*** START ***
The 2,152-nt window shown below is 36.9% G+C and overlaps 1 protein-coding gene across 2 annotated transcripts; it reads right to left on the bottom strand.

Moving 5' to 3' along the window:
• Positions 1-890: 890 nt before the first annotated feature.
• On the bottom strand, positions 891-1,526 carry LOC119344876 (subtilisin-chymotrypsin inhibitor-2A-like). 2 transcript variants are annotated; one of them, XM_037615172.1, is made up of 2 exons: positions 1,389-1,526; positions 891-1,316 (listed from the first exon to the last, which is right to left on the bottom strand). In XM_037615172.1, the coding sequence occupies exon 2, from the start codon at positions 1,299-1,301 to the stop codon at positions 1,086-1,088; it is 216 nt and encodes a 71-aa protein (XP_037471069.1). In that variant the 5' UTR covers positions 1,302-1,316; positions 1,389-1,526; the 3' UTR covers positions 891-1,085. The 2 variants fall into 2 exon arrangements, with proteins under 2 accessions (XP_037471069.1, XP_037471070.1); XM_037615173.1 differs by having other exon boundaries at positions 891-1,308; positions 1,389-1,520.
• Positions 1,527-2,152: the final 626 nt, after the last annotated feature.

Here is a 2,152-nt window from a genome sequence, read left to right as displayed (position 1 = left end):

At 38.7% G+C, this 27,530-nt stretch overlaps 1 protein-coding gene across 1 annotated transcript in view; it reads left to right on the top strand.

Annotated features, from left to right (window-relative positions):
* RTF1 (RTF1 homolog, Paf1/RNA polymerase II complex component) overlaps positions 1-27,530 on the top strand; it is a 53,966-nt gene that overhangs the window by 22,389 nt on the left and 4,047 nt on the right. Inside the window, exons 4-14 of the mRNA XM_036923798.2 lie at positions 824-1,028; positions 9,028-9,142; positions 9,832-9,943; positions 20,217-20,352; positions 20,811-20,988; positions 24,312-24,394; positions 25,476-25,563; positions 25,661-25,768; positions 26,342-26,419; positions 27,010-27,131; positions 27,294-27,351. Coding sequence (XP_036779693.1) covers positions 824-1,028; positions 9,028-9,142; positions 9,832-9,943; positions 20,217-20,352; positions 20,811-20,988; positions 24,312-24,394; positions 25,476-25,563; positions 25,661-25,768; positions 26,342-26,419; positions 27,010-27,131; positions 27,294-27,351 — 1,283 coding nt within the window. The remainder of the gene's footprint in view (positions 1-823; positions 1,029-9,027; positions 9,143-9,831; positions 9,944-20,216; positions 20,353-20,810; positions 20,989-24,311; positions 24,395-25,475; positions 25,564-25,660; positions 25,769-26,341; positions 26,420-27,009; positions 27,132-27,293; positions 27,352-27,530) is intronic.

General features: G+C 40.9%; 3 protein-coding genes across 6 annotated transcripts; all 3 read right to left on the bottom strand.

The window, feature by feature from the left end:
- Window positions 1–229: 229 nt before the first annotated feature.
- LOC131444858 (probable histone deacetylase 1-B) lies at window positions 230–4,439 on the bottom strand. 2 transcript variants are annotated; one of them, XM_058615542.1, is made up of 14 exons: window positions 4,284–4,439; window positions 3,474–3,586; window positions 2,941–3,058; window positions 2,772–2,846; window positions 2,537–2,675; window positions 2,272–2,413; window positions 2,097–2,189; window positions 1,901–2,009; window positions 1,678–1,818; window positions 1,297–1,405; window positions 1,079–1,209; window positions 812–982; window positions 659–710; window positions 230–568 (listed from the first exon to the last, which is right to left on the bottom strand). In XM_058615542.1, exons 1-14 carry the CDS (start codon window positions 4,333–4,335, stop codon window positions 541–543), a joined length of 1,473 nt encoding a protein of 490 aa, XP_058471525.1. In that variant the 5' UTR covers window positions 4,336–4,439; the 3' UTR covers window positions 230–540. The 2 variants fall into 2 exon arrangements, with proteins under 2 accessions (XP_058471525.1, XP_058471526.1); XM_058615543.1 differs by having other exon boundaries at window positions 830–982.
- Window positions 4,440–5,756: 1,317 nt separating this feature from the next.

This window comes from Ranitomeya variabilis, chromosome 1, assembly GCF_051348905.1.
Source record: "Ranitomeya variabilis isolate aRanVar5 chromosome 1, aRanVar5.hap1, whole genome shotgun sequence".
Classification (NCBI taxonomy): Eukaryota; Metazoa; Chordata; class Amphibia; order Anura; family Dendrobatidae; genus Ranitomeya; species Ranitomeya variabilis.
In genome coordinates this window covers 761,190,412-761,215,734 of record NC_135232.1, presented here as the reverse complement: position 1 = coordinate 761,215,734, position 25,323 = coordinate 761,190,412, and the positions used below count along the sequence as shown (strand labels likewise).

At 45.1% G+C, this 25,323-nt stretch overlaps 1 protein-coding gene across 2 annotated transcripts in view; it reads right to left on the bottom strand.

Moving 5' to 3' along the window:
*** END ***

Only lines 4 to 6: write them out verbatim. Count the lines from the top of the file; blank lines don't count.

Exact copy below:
• On the bottom strand, positions 891-1,526 carry LOC119344876 (subtilisin-chymotrypsin inhibitor-2A-like). 2 transcript variants are annotated; one of them, XM_037615172.1, is made up of 2 exons: positions 1,389-1,526; positions 891-1,316 (listed from the first exon to the last, which is right to left on the bottom strand). In XM_037615172.1, the coding sequence occupies exon 2, from the start codon at positions 1,299-1,301 to the stop codon at positions 1,086-1,088; it is 216 nt and encodes a 71-aa protein (XP_037471069.1). In that variant the 5' UTR covers positions 1,302-1,316; positions 1,389-1,526; the 3' UTR covers positions 891-1,085. The 2 variants fall into 2 exon arrangements, with proteins under 2 accessions (XP_037471069.1, XP_037471070.1); XM_037615173.1 differs by having other exon boundaries at positions 891-1,308; positions 1,389-1,520.
• Positions 1,527-2,152: the final 626 nt, after the last annotated feature.

Here is a 2,152-nt window from a genome sequence, read left to right as displayed (position 1 = left end):